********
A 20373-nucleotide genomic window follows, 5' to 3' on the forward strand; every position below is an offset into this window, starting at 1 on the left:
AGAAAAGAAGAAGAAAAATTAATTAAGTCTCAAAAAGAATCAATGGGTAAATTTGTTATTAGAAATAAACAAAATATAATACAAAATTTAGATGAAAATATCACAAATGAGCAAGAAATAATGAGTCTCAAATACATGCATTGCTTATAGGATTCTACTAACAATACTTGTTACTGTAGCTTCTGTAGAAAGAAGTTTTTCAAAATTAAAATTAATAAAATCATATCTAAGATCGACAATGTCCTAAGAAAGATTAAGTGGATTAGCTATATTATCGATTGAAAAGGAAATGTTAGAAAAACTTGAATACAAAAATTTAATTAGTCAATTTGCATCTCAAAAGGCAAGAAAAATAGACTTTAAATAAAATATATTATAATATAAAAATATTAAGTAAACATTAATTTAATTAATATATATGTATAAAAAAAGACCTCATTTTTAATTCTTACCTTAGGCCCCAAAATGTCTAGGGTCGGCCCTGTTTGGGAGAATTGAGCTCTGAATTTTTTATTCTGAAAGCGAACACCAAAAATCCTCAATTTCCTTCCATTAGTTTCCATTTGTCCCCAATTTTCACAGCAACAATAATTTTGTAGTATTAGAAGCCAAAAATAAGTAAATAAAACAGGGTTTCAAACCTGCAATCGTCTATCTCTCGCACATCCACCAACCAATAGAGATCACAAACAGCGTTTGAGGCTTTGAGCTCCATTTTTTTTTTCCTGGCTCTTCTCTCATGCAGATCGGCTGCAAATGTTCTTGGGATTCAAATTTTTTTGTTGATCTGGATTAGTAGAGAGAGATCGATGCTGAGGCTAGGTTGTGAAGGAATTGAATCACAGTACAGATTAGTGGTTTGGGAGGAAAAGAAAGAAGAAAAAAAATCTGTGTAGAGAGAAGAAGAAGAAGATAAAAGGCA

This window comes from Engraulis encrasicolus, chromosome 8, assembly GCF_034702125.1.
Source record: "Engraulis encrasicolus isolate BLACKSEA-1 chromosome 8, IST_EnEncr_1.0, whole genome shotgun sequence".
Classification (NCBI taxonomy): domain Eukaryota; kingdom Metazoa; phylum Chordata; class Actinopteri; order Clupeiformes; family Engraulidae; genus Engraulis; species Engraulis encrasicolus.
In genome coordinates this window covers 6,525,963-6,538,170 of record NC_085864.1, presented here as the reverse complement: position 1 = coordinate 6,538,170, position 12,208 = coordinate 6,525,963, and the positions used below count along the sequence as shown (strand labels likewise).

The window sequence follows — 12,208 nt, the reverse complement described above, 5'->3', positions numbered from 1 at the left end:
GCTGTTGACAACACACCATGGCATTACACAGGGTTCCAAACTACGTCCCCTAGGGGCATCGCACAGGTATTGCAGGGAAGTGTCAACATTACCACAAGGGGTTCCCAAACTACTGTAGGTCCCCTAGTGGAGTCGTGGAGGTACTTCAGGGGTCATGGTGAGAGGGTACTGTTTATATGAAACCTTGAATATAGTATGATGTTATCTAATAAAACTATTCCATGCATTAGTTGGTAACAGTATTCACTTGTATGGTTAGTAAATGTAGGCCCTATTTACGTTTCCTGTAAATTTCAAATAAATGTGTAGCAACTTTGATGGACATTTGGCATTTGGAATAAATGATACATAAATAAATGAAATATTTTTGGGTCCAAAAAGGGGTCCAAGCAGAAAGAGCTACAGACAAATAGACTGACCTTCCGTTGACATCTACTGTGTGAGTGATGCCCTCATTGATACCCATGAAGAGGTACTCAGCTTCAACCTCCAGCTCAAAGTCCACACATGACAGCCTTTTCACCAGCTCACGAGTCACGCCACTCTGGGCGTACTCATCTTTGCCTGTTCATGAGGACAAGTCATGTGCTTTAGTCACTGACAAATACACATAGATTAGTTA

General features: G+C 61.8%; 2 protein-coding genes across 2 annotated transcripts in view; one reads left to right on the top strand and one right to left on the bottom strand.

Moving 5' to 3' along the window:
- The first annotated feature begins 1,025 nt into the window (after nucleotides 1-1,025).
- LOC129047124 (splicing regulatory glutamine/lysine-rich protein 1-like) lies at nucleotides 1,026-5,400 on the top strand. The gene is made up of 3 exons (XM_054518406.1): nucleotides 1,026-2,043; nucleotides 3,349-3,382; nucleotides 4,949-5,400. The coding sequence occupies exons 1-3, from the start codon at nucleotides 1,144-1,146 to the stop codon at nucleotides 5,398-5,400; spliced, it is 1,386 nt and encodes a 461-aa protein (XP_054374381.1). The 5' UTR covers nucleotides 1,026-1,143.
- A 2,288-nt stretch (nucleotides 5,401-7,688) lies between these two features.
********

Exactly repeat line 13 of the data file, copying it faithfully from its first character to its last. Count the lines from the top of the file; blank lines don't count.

- A 2,288-nt stretch (nucleotides 5,401-7,688) lies between these two features.